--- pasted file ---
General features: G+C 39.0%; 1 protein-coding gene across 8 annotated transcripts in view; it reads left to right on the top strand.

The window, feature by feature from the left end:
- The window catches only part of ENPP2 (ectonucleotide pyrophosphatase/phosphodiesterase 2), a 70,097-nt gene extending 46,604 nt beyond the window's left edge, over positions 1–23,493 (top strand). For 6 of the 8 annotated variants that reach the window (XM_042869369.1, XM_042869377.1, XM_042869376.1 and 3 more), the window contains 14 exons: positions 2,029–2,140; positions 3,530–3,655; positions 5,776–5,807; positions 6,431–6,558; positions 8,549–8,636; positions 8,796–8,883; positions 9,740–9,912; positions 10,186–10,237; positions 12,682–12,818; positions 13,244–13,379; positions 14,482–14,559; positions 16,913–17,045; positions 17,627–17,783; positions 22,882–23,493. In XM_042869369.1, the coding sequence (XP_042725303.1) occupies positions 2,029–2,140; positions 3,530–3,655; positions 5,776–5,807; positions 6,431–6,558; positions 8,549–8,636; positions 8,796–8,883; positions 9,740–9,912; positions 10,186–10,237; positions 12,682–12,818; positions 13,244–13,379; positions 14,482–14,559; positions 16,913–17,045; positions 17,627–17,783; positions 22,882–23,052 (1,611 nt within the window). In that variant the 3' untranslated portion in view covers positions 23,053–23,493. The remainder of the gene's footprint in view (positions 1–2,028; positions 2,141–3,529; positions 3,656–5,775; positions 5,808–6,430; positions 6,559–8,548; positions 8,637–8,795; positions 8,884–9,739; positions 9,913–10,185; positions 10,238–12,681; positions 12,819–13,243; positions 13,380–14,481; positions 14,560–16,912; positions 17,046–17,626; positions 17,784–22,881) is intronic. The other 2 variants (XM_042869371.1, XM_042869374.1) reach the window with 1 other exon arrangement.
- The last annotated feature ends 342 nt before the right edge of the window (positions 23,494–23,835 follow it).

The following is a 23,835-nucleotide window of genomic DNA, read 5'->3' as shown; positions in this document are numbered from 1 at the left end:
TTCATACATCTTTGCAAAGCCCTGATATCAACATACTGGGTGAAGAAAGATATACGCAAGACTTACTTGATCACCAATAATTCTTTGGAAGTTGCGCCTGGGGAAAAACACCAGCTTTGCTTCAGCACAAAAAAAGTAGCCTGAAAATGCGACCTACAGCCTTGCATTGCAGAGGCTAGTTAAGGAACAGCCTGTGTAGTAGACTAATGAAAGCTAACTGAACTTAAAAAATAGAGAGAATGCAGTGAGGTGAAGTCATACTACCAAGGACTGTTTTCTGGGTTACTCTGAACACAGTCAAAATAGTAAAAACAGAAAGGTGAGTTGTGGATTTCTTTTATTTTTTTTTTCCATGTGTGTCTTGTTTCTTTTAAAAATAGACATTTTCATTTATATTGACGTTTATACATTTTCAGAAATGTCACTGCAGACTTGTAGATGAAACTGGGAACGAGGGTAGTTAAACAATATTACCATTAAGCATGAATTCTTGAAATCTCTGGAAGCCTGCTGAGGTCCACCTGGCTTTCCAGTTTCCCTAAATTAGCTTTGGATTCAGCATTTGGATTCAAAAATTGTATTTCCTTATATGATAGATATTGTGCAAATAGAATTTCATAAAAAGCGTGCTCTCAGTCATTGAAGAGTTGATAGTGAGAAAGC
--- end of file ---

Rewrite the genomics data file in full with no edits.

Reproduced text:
General features: G+C 39.0%; 1 protein-coding gene across 8 annotated transcripts in view; it reads left to right on the top strand.

The window, feature by feature from the left end:
- The window catches only part of ENPP2 (ectonucleotide pyrophosphatase/phosphodiesterase 2), a 70,097-nt gene extending 46,604 nt beyond the window's left edge, over positions 1–23,493 (top strand). For 6 of the 8 annotated variants that reach the window (XM_042869369.1, XM_042869377.1, XM_042869376.1 and 3 more), the window contains 14 exons: positions 2,029–2,140; positions 3,530–3,655; positions 5,776–5,807; positions 6,431–6,558; positions 8,549–8,636; positions 8,796–8,883; positions 9,740–9,912; positions 10,186–10,237; positions 12,682–12,818; positions 13,244–13,379; positions 14,482–14,559; positions 16,913–17,045; positions 17,627–17,783; positions 22,882–23,493. In XM_042869369.1, the coding sequence (XP_042725303.1) occupies positions 2,029–2,140; positions 3,530–3,655; positions 5,776–5,807; positions 6,431–6,558; positions 8,549–8,636; positions 8,796–8,883; positions 9,740–9,912; positions 10,186–10,237; positions 12,682–12,818; positions 13,244–13,379; positions 14,482–14,559; positions 16,913–17,045; positions 17,627–17,783; positions 22,882–23,052 (1,611 nt within the window). In that variant the 3' untranslated portion in view covers positions 23,053–23,493. The remainder of the gene's footprint in view (positions 1–2,028; positions 2,141–3,529; positions 3,656–5,775; positions 5,808–6,430; positions 6,559–8,548; positions 8,637–8,795; positions 8,884–9,739; positions 9,913–10,185; positions 10,238–12,681; positions 12,819–13,243; positions 13,380–14,481; positions 14,560–16,912; positions 17,046–17,626; positions 17,784–22,881) is intronic. The other 2 variants (XM_042869371.1, XM_042869374.1) reach the window with 1 other exon arrangement.
- The last annotated feature ends 342 nt before the right edge of the window (positions 23,494–23,835 follow it).

The following is a 23,835-nucleotide window of genomic DNA, read 5'->3' as shown; positions in this document are numbered from 1 at the left end:
TTCATACATCTTTGCAAAGCCCTGATATCAACATACTGGGTGAAGAAAGATATACGCAAGACTTACTTGATCACCAATAATTCTTTGGAAGTTGCGCCTGGGGAAAAACACCAGCTTTGCTTCAGCACAAAAAAAGTAGCCTGAAAATGCGACCTACAGCCTTGCATTGCAGAGGCTAGTTAAGGAACAGCCTGTGTAGTAGACTAATGAAAGCTAACTGAACTTAAAAAATAGAGAGAATGCAGTGAGGTGAAGTCATACTACCAAGGACTGTTTTCTGGGTTACTCTGAACACAGTCAAAATAGTAAAAACAGAAAGGTGAGTTGTGGATTTCTTTTATTTTTTTTTTCCATGTGTGTCTTGTTTCTTTTAAAAATAGACATTTTCATTTATATTGACGTTTATACATTTTCAGAAATGTCACTGCAGACTTGTAGATGAAACTGGGAACGAGGGTAGTTAAACAATATTACCATTAAGCATGAATTCTTGAAATCTCTGGAAGCCTGCTGAGGTCCACCTGGCTTTCCAGTTTCCCTAAATTAGCTTTGGATTCAGCATTTGGATTCAAAAATTGTATTTCCTTATATGATAGATATTGTGCAAATAGAATTTCATAAAAAGCGTGCTCTCAGTCATTGAAGAGTTGATAGTGAGAAAGC